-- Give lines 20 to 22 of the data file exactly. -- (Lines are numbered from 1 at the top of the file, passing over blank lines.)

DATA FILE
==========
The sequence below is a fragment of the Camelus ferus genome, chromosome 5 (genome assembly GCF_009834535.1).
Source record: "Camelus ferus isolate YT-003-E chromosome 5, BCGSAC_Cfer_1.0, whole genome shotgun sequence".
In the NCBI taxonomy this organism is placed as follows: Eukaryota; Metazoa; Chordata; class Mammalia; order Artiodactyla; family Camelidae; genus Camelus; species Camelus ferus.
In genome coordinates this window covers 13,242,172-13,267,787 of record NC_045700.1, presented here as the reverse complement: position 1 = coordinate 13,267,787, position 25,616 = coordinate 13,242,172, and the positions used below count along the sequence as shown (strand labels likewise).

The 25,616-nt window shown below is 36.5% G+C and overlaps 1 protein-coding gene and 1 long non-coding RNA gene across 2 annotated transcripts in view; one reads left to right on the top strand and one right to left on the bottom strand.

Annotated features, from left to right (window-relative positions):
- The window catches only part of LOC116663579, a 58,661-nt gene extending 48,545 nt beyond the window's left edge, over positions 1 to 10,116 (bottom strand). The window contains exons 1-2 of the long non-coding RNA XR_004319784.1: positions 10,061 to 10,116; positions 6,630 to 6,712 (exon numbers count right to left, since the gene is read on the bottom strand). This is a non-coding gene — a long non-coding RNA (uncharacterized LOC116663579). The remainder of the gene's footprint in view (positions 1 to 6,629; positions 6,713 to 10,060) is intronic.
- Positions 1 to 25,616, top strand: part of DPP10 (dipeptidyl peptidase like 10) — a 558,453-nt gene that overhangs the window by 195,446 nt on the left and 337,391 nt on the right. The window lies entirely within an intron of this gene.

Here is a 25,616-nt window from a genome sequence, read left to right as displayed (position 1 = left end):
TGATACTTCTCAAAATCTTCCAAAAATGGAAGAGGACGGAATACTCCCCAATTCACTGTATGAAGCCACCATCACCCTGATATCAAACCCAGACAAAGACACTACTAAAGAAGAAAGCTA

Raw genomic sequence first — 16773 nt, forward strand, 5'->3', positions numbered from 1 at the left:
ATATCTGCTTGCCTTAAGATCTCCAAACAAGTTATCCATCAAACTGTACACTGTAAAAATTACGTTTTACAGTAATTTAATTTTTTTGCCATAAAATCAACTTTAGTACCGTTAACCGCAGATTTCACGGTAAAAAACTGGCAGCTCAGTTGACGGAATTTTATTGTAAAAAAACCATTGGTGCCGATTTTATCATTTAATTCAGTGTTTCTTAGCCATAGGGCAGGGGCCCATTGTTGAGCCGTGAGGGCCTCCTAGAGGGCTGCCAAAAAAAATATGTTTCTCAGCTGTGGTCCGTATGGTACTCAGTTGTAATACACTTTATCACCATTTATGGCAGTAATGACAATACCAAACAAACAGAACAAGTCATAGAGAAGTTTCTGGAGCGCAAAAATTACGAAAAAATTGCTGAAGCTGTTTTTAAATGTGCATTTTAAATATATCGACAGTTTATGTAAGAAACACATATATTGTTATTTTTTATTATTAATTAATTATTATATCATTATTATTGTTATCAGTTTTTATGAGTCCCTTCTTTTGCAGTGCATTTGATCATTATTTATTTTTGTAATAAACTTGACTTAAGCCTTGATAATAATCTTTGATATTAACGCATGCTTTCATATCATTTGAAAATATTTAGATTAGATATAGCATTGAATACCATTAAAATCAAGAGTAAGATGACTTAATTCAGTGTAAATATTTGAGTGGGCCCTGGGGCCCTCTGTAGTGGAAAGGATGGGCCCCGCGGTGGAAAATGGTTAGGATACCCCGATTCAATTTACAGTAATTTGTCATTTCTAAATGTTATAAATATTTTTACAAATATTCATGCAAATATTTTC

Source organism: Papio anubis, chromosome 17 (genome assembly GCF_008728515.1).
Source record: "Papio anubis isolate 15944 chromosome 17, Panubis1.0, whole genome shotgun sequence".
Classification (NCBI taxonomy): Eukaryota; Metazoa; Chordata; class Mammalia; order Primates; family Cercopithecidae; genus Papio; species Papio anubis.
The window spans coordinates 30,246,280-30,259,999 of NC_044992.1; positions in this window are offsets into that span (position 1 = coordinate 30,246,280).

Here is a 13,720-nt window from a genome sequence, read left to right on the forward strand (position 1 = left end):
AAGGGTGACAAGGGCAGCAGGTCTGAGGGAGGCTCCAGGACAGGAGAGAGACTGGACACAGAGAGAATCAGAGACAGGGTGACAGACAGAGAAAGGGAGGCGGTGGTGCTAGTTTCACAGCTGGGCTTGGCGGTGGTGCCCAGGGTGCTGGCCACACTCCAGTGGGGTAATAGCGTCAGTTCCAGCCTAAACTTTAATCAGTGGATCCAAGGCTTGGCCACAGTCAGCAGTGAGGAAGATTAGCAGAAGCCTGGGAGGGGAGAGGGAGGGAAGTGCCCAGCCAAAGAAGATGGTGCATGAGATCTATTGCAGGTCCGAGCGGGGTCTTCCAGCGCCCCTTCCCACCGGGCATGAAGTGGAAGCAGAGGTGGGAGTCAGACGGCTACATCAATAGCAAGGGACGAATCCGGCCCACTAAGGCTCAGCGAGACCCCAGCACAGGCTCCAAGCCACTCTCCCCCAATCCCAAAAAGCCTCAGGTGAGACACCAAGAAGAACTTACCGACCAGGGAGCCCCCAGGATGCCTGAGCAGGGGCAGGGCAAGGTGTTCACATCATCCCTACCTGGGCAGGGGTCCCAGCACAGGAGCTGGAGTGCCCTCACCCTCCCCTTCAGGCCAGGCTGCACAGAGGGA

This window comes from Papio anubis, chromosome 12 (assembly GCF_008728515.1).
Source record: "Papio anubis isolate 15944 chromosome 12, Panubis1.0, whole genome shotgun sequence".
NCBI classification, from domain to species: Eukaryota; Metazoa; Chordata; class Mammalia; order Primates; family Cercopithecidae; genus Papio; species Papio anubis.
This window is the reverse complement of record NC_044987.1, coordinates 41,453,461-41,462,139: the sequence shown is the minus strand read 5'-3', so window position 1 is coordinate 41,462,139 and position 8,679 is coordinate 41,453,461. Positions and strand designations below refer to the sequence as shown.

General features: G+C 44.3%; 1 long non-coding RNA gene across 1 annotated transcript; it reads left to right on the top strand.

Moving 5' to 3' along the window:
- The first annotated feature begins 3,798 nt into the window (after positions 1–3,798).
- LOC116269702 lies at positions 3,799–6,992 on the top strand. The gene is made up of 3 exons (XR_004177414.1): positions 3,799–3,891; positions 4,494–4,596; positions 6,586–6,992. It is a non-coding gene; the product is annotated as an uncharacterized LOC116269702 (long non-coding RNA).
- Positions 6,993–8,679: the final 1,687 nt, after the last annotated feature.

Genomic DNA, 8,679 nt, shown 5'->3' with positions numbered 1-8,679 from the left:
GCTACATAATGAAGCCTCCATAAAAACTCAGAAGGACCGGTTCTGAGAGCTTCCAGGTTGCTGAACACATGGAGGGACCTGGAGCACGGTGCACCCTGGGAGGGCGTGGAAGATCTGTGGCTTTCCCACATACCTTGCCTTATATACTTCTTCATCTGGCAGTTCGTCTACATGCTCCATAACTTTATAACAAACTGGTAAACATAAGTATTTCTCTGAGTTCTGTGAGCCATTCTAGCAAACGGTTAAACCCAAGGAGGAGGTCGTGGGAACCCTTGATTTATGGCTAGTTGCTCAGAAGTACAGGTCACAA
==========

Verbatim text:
Source record: "Papio anubis isolate 15944 chromosome 12, Panubis1.0, whole genome shotgun sequence".
NCBI classification, from domain to species: Eukaryota; Metazoa; Chordata; class Mammalia; order Primates; family Cercopithecidae; genus Papio; species Papio anubis.
This window is the reverse complement of record NC_044987.1, coordinates 41,453,461-41,462,139: the sequence shown is the minus strand read 5'-3', so window position 1 is coordinate 41,462,139 and position 8,679 is coordinate 41,453,461. Positions and strand designations below refer to the sequence as shown.